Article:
When the gripping elements are thus employed, they will engage and grip the bottle neck at least at the drip ring 22a. It is primarily the flexibility of the upper portions 12a of the holder legs which permits radial flexing of gripping elements12b to accommodate drip rings of differing sizes. However, gripping elements 12b are additionally flexible and resilient within themselves. Thus, depending upon the diameter of the bottle to be gripped and the length and degree of flexibility ofgripping elements 12b, the lower ends of the gripping elements 12b may be flexed inwardly to further engage and grip the bottle neck at a second location spaced downwardly from drip ring 22a. It has been observed that the tapered necks of most winebottles reach an outer diameter approximately equal to that of their drip rings at a location around 2 to 2.5 inches (about 5 to 6.5 cm.) below the top of the bottle. Accordingly, if the gripping elements 12b are sized so that there is a like distancebetween stop shoulders 12d and the points at which the gripping elements 12b begin to flare outwardly, this double gripping action may be more readily achieved with a minimum of distortion of the gripping elements. Nevertheless, even where such doublegripping is not possible, due to the size of the bottle and/or the length of gripping elements 16b, proper alignment of the guide means 14, 16 with the cork 24 can still be maintained by the combined action of engaging the upper edge of bottle 22 withshoulders 12d and gripping drip ring 22a with gripping elements 12b.

In any event, it is desirable to make the gripping elements 12b at least long enough to enable the user to firmly grip the holder in an area primarily surrounding and aligned with the bottle neck, as opposed to an area located generallythereabove. It will also be observed that legs 12 are inwardly concave (as shown in FIG. 12) to enhance the gripping ability thereof.

Referring now to FIGS. 1 and 2 together, the operation of the cork extractor is as follows. After the holder has been emplaced on the bottle as shown in FIG. 1 and described hereinabove, the corkscrew 18 is inserted in the bushing 16 so that itslower end abuts the top of the cork 24. The user then grasps gripping elements 12b with one hand urging them radially inwardly and downwardly (as indicated by the arrows B) to grip the bottle neck as shown in FIG. 2. With the other hand, the usergrasps the handle 20 and rotates the cork engaging member 18, 20 (as indicated by arrow A) while simultaneously bearing down on it to drive the corkscrew 18 into the cork 24. The length of corkscrew 18 is such that when hub 20a comes into engagementwith the upper surface of bushing 16 thereby limiting further downward movement of the cork engaging member, the corkscrew 18 will have been driven through the lower end of cork 24. The user then continues to rotate the cork-engaging member 18, 20 inthe direction of arrow A. Since the abutment of hub 20a with bushing 16 prevents further downward movement of the cork engaging member, such rotation will cause cork 24 to climb upwardly on the corkscrew 18.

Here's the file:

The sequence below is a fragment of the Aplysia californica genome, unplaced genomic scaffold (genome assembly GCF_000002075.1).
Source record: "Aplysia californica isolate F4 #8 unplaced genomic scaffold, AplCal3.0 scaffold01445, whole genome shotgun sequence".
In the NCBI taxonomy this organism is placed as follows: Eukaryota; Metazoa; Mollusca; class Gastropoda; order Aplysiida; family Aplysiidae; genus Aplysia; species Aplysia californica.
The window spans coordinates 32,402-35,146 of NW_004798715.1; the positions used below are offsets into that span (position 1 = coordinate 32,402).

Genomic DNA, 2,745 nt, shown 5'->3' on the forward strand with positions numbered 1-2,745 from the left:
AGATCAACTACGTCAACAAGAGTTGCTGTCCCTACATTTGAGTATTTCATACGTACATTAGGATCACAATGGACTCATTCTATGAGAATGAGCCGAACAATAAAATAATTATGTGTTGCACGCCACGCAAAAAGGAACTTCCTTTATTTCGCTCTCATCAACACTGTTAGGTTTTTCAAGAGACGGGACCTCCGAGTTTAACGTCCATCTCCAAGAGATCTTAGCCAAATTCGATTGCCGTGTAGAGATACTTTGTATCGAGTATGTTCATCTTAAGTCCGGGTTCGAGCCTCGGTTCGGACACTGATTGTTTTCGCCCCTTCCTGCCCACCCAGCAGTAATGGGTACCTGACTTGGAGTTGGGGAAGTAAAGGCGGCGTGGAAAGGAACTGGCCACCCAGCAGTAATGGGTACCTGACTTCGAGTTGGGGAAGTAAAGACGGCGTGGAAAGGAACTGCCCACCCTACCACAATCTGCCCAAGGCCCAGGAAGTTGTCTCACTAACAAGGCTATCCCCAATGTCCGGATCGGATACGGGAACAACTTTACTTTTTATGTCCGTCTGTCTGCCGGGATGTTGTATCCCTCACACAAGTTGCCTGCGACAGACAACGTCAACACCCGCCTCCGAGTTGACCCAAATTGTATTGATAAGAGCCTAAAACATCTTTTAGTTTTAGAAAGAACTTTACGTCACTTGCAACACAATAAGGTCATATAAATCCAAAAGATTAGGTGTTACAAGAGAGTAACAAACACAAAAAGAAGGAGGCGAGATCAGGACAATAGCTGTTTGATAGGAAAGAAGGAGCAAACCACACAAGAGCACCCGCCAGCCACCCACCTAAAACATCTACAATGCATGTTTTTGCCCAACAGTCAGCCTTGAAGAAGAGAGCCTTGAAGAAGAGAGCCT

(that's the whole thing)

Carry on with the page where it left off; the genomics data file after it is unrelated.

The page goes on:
The user can observe the cessation of upward movement of cork 24 through the space between portions 12a of the two holder legs. He can then easily remove the cork 24 by lifting up on the holder.

The extractor apparatus can be then be used to remove the cork 24 from the corkscrew 18. By grasping the holder legs 12 and urging them radially inwardly, the user can grip the cork 24 with the flanges 12c. He can then remove the corkscrew 18by simply rotating handle 20 in a direction opposite to that used to initially drive the corkscrew 18 into cork 24. Alternatively, cork 24 can be gripped by the user's fingers directly through the spaces between upper portions 12a of the holder legs.

From the foregoing it can be seen that the apparatus of FIGS. 1, 2 and 12 provides a relatively simple and economical means by which a user can easily and accurately guide the corkscrew into the cork in a centered and coaxially alignedorientation. The holder of the apparatus permits the user to get a firm grip on the bottle while maintaining the guide means steadily aligned with the cork. The guide means in turn properly directs the corkscrew by guiding it via the O.D. of its ownhelix. Furthermore, it can be seen that the appratus substantially reduces the force which must be exerted in extracting the cork from the bottle by the threading interaction between the cork and screw, as opposed to a straight pull.

The fact that the cork engaging member 18, 20 is removable from the holder results in additional advantages. Not only does this removability permit the cork engaging member to be used as an ordinary corkscrew, if and when desired, but alsoallows the sharp end portion thereof to be used to sever the foil covering the top of the bottle before removal of the cork. Furthermore, the separability of the two major portions of the apparatus permits both portions to be more easily cleaned andpermits one cork engaging member 18, 20 to be used alternatively with different types of holders, e.g. either with the holder of FIGS. 1, 2 and 12 or with the holder of FIGS. 3-8, as well as with holders of different sizes.

The apparatus further comprises improvements within the corkscrew 18 per se. As best seen in FIGS. 1 and 11, corkscrew 18 is formed from a length of high tensile metal wire wound into a helix. This wire forms the central metallic body 18a ofthe corkscrew. The resulting helix is ground to form a radially outwardly facing flat 18b along substantially its entire length, and is then coated with a layer 18c of friction reducing material such as polytetrafluoroethylene. The friction reducingcoating substantially increases the ease with which the corkscrew 18 may be driven into the cork. Indeed, the reduction in friction is so great as to permit the use, in central body 18a, of design features and parameters which would not be practicablewithout layer 18c. For example, the wire of which body 18a is formed may be thinner than in conventional screws, and a wider range of helix leads is available. Such design features in turn may even further enhance the ease of insertion. Thus, forexample, the use of layers 18c, especially in cooperation with other friction reducing features made possible thereby substantially ensures the capability of driving corkscrew 18 to a sufficient depth in cork 24, even where the latter is relatively hardand/or tightly engaged in the bottle neck, and even though the central body 18a of the corkscrew might be so flexible that it would, in the absence of layer 18c, be unwound or otherwise distorted in an attempt to drive it into a cork.